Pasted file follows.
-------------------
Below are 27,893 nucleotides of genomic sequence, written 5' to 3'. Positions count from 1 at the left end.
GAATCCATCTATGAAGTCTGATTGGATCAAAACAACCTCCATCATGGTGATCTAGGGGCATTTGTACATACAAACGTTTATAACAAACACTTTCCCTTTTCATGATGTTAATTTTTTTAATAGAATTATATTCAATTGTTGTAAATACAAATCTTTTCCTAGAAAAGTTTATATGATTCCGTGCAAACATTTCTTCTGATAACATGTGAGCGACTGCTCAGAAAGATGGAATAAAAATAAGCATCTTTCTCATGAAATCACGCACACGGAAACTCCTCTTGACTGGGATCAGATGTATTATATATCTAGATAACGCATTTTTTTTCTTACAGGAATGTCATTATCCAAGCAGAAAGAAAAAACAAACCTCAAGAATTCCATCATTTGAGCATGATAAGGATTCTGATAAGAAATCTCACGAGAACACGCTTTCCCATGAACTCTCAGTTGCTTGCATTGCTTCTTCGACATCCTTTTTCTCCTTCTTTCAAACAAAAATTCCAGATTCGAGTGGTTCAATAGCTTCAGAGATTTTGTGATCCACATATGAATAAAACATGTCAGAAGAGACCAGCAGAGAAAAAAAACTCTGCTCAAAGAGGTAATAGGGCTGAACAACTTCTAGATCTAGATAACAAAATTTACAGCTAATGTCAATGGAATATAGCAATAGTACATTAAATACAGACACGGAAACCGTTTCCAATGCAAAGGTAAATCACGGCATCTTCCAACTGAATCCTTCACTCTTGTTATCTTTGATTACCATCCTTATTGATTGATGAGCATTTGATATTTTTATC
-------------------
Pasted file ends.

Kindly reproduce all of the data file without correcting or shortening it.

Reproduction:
Below are 27,893 nucleotides of genomic sequence, written 5' to 3'. Positions count from 1 at the left end.
GAATCCATCTATGAAGTCTGATTGGATCAAAACAACCTCCATCATGGTGATCTAGGGGCATTTGTACATACAAACGTTTATAACAAACACTTTCCCTTTTCATGATGTTAATTTTTTTAATAGAATTATATTCAATTGTTGTAAATACAAATCTTTTCCTAGAAAAGTTTATATGATTCCGTGCAAACATTTCTTCTGATAACATGTGAGCGACTGCTCAGAAAGATGGAATAAAAATAAGCATCTTTCTCATGAAATCACGCACACGGAAACTCCTCTTGACTGGGATCAGATGTATTATATATCTAGATAACGCATTTTTTTTCTTACAGGAATGTCATTATCCAAGCAGAAAGAAAAAACAAACCTCAAGAATTCCATCATTTGAGCATGATAAGGATTCTGATAAGAAATCTCACGAGAACACGCTTTCCCATGAACTCTCAGTTGCTTGCATTGCTTCTTCGACATCCTTTTTCTCCTTCTTTCAAACAAAAATTCCAGATTCGAGTGGTTCAATAGCTTCAGAGATTTTGTGATCCACATATGAATAAAACATGTCAGAAGAGACCAGCAGAGAAAAAAAACTCTGCTCAAAGAGGTAATAGGGCTGAACAACTTCTAGATCTAGATAACAAAATTTACAGCTAATGTCAATGGAATATAGCAATAGTACATTAAATACAGACACGGAAACCGTTTCCAATGCAAAGGTAAATCACGGCATCTTCCAACTGAATCCTTCACTCTTGTTATCTTTGATTACCATCCTTATTGATTGATGAGCATTTGATATTTTTATC